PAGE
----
A distinctly regional contribution
This past month has seen two important milestones for the University of Tasmania in the context of our association with regional areas of the State.
The first is the appointment of the inaugural Pro Vice-Chancellor (Regional Development), Professor Janelle Allison, who will have responsibility for high level leadership at the Launceston and Cradle Coast campuses of UTAS. The establishment of this new position signals the University's commitment to our regional campuses as equal partners, distinct but not in isolation from, the Hobart campus.
It also reflects the University’s belief that opportunities across the regions rest with the relationships UTAS can forge with those regions – through government, business, industry and community - to develop investment and confidence and to open the pathways to tertiary education to many who have not had that chance before.
Appointment of the PVC (Regional Development) will create the right environment for conversations about opportunities for growth and development in the regions. The University seeks to build a shared understanding of the role that we can play in the community, to focus our activities on innovative research and teaching programs that draw on regional strengths, and to engender greater awareness of education as an agent of social and economic advancement. In turn this allows the skills and knowhow of the regions to be harnessed and the University to be responsive and sensitive to barriers to change, both perceived and real.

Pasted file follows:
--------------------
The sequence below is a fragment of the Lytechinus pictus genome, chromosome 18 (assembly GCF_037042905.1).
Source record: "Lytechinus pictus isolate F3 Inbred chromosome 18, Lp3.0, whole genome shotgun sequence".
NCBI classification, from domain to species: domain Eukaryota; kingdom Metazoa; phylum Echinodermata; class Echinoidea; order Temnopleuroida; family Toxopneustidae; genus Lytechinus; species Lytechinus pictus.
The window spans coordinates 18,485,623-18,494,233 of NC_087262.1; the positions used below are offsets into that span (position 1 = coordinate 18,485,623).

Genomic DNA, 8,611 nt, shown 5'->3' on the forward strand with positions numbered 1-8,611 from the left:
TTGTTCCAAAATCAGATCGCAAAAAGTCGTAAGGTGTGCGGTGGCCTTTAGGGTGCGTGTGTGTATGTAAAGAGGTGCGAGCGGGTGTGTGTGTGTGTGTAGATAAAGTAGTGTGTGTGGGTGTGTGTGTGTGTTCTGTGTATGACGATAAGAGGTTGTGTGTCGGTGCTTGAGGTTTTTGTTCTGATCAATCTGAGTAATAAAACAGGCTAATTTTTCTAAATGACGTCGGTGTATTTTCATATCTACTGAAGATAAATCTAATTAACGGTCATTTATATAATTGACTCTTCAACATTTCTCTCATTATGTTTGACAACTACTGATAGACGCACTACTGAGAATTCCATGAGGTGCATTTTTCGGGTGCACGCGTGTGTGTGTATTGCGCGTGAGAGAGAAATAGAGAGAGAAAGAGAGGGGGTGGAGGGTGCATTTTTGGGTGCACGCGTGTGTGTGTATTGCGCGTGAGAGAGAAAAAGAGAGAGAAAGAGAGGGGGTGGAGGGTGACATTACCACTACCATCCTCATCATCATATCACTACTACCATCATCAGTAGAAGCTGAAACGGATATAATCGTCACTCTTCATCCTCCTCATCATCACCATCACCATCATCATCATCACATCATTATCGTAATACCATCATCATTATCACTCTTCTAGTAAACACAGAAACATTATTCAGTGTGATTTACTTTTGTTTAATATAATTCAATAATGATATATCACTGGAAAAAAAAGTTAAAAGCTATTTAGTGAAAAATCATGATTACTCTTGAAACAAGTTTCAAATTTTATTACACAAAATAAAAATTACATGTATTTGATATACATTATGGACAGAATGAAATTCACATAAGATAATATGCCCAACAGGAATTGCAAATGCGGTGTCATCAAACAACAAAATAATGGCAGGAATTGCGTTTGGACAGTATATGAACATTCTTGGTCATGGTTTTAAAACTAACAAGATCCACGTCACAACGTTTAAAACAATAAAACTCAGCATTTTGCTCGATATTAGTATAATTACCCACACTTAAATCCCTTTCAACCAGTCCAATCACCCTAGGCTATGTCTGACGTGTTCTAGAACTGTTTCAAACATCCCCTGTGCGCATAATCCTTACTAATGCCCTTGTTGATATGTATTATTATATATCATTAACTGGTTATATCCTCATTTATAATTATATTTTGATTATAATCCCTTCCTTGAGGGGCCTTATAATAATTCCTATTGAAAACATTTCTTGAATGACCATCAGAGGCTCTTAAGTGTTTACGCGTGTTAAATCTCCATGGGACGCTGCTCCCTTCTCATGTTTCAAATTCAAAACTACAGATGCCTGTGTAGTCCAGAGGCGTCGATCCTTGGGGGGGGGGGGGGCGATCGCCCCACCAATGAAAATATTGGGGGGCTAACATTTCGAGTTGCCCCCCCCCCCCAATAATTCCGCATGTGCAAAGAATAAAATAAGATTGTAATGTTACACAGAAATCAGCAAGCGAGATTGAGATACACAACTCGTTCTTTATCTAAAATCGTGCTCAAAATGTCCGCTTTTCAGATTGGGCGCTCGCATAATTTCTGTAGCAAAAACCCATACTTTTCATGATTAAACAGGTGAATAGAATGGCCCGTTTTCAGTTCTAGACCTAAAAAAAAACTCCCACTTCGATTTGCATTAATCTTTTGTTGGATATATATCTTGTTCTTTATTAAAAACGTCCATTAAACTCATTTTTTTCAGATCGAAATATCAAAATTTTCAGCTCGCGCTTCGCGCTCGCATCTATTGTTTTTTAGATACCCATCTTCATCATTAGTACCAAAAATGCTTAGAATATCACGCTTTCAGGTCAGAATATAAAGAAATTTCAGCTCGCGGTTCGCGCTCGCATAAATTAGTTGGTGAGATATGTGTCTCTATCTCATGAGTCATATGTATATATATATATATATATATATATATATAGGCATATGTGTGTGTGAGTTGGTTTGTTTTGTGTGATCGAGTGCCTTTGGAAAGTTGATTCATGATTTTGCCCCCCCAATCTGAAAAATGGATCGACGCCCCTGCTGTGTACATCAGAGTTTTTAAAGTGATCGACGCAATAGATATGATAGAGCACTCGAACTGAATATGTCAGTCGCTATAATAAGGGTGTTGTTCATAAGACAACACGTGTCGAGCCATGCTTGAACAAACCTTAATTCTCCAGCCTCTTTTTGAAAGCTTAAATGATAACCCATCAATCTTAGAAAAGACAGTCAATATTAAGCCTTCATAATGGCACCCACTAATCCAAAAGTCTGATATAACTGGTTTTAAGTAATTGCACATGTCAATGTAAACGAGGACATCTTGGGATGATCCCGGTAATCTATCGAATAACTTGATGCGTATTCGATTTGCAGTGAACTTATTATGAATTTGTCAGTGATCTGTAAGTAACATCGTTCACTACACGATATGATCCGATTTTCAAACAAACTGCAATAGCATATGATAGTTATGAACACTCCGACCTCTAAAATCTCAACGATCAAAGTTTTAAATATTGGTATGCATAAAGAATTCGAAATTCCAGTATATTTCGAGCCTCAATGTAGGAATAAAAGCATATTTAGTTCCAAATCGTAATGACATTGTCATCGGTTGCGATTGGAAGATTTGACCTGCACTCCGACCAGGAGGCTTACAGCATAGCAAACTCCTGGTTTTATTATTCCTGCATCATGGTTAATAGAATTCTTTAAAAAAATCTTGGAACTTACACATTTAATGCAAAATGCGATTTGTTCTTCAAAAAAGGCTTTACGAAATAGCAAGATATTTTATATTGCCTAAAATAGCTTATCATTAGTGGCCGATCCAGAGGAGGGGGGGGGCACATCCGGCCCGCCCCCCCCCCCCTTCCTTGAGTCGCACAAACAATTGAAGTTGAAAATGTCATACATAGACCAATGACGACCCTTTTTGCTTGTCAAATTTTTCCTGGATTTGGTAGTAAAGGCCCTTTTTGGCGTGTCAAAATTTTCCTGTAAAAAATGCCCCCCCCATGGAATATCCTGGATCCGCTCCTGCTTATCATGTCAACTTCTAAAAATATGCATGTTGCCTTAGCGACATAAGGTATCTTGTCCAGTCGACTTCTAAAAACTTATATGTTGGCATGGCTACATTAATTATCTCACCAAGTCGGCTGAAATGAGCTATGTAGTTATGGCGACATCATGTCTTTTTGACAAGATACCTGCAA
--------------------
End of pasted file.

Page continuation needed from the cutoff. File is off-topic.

The potential benefits of campus-specific research and teaching objectives came to the fore at a jointly-hosted event between the Launceston Chamber of Commerce and UTAS last month; there was widespread agreement that aligning the entrepreneurial business strengths of the Northern region with the strengths of University would improve our joint capacity to deliver social and economic returns.
In celebrating the appointment of Professor Allison, who will be responsible for embedding that strategy across our northern campuses, it is also timely to reflect on current success at the Cradle Coast campus. During the Regional Campus Directors Conference, hosted by Cradle Coast in the presence of Federal Minister for Education Chris Evans, we were able to announce that, for the first time, 1000 students were enrolled at the campus.
The achievement of this milestone is a coming of age for Cradle Coast. North West Tasmania has historically had the lowest tertiary participation rates in Australia; the success of our regional campus helps us to change these historical education patterns and to provide opportunity for the workforce in the region.
There are emerging opportunities for our Launceston and Cradle Coast campuses that contribute to and build upon the successes of UTAS as a whole. Ensuring the strength of the parts respects the diversity and regional nature of the Tasmania community and allows UTAS to plan a sustainable and prosperous future.